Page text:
Jump to Navigation | Jump to Content
American Bar Association

ABA Section of Litigation
Children's Rights Litigation
 

Case Notes

 

Harper v. Poway Unified Sch. Dist.

--- F.3d --- (9th Cir. 2006)


In a 2-1 decision, a panel of the US Court of Appeals for the Ninth Circuit determined that speech protected outside a public school is not necessarily protected on school grounds. At issue in Harper v. Poway Unified School District, --- F.3d --- (9th Cir. 2006), was whether schools can prevent students from wearing clothes with messages thought to demean or impinge on the rights of others. Harper was a Sophomore at Poway High School when he twice wore at school a T-shirt bearing anti-gay statements and biblical messages written on masking tape. The second day Harper wore the shirt, a teacher sent him to the principal's office because other students in the class were distracted by the shirt and because of prior altercations at the school resulting from conflicting views about homosexuality. Harper refused to remove the shirt and was prevented by administrators from returning to class. In affirming the trial court’s decision not to enjoin enforcement of the school’s dress code pending resolution of the case, the two judge majority concluded that the school could prohibit Harper from wearing anti-gay messages because such messages impinge on the rights of other public school students who "have a right to be free of such attacks while on school campuses." "The school had a valid and lawful basis for restricting Harper's wearing of the T-shirt on the ground that his conduct was injurious to gay and lesbian students and interfered with their right to learn," the majority held. The majority and dissenting opinions are available through the Opinions link on the Ninth Circuit’s website.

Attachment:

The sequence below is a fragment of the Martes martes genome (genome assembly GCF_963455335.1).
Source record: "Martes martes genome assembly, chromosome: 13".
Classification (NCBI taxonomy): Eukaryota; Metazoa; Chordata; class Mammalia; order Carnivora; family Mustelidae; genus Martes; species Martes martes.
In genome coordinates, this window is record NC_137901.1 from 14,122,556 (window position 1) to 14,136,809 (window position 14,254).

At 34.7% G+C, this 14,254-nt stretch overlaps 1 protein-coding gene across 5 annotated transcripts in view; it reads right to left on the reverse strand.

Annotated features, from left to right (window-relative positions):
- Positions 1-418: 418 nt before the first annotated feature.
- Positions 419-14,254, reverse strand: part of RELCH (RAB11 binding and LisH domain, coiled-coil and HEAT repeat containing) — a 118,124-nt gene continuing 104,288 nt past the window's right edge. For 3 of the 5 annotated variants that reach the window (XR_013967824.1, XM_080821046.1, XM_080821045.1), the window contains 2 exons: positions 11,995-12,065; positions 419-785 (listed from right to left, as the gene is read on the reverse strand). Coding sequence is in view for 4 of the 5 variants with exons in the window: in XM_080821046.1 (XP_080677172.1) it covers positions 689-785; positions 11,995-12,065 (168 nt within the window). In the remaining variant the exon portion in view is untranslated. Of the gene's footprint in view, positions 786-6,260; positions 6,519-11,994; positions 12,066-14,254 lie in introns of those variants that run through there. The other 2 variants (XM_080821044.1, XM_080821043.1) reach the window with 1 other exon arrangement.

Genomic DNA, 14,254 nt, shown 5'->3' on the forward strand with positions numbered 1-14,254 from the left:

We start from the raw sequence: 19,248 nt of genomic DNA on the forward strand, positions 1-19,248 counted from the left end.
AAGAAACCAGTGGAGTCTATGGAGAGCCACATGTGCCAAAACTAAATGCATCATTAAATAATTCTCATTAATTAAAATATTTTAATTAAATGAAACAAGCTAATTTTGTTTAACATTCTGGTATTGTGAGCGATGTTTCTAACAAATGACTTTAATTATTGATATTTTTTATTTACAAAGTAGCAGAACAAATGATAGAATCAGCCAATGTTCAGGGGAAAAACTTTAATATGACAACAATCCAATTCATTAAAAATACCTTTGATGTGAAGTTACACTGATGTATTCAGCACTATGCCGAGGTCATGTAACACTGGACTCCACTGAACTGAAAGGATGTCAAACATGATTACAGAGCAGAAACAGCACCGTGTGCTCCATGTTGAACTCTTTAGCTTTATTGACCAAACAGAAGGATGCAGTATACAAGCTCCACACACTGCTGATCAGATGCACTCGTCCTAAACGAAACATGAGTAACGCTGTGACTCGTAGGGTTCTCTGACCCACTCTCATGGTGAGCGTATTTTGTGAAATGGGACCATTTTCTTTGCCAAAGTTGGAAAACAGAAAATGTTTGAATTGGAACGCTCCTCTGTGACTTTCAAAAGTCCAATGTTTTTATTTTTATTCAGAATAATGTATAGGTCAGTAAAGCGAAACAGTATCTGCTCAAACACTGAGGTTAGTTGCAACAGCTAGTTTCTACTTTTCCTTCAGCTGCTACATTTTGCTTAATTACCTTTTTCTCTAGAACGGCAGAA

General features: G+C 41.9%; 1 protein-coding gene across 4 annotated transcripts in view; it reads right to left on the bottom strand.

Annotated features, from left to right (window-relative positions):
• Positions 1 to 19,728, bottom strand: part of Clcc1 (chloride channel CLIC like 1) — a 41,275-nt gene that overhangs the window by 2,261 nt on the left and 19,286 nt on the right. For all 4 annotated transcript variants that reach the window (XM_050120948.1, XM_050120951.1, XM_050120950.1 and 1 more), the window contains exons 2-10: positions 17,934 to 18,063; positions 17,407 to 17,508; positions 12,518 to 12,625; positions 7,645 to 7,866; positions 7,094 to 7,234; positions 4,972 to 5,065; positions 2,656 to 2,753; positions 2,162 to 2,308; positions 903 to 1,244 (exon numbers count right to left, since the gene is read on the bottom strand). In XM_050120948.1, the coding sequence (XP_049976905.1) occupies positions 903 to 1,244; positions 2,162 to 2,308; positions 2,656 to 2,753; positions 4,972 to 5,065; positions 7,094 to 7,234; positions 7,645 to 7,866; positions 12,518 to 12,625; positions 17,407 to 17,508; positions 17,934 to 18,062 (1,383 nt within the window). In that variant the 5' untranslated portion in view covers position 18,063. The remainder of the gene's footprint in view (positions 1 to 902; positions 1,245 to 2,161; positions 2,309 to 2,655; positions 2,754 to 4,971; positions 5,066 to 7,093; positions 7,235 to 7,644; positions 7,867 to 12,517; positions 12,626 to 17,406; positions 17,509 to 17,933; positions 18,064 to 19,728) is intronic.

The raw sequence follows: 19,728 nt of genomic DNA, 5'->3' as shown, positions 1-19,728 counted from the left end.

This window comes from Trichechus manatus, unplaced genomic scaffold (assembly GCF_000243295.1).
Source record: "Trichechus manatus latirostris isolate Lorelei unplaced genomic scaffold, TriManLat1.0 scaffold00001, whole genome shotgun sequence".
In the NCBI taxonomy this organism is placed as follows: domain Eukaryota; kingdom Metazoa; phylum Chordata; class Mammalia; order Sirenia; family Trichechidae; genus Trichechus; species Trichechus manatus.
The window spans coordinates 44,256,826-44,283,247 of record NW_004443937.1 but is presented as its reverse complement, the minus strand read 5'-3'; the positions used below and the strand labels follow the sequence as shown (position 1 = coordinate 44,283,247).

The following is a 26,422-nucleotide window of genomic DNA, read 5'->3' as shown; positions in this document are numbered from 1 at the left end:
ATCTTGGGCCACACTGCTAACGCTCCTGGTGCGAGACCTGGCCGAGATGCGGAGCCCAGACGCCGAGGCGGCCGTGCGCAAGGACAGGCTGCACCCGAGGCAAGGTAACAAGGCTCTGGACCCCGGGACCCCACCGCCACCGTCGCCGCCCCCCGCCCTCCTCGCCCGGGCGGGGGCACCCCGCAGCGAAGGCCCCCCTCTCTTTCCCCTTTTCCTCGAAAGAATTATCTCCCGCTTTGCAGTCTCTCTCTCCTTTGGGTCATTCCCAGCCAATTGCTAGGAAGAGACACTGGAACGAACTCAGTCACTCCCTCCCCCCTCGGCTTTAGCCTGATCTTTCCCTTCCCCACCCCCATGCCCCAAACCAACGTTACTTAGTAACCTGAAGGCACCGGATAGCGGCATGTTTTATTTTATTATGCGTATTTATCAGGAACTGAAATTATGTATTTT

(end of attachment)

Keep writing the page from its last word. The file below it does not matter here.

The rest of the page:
Inside this Committee
 
 
 

Back to Top